If the ethics of the work in the professional work area is unmoral and completely wrong, there should be no right for the employer to fire in such ways due to disadvantages done by the employers itself. If the services provided within the company is completely unfair and the treatment and services the customer receives back is known to be unnecessary. There is a right for the employee of the company to take action in such decisions and the company to make wise consideration in what the employee has to say.
Yes, employees should not have their complaints silenced for fear of losing their jobs. Not only does the First Amendment to the U.S. Constitution protect the right to free speech, but the employee is in the best position to know when a company could be doing better. Employee complaints, when handled in a tactful, constructive manner, should be valued by their employers as a means of improving the company.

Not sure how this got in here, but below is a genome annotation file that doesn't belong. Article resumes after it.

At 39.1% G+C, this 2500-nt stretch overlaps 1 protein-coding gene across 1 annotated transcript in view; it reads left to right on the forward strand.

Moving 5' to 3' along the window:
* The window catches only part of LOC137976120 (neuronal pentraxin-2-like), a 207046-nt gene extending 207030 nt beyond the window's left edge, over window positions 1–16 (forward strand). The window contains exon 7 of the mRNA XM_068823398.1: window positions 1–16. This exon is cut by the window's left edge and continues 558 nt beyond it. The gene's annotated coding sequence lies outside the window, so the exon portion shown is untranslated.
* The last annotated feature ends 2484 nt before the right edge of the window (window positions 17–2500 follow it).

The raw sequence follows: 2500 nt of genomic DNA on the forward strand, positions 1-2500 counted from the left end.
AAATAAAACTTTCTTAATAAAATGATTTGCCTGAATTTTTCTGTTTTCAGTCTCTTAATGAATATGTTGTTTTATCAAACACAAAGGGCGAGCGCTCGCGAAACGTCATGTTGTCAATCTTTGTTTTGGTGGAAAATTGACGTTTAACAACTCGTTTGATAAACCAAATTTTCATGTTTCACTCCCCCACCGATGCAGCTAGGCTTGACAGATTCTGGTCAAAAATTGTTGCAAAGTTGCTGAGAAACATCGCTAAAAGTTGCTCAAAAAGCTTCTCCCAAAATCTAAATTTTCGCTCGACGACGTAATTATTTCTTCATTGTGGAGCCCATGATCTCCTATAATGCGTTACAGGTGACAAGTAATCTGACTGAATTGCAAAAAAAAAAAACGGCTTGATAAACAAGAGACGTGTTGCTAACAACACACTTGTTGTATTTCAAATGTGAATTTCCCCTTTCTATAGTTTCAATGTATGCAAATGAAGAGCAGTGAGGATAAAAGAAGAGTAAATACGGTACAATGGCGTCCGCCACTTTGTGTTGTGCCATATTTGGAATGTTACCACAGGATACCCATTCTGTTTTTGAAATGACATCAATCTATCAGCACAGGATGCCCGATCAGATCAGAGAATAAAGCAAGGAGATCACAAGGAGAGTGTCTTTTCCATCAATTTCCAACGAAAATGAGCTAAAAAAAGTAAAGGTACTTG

Many of us decry the heartlessness of companies that engage in unscrupulous business practices. Whistleblowers help expose some of theses practices, which allow the public ammunition to help make a change. Employees know more than anyone else about the practices of these companies and if they are being told to do something they consider unethical, they should file a complaint.
If an employee is paying for services from their employer they should be able to make complaints without retaliation from the company. At the time of their complaint they should be treated like a customer, not an employee. Employees are allowed to make complaints about other employees work ethics. This should be no different.
The entire reason why you can't screw around on Facebook is because employers can legally check it and since you're mostly in at-will employment can legally release you from that employments based on what you're saying externally.
Also your question completely misrepresents the actual case due to the fact that the person was not fired from Comcast at all and the grounds for being fired had nothing to do with the complaint but instead policies and ethics which is based entirely on whether Comcast is lying about this person's behavior relating to the ethical nature of their conversations.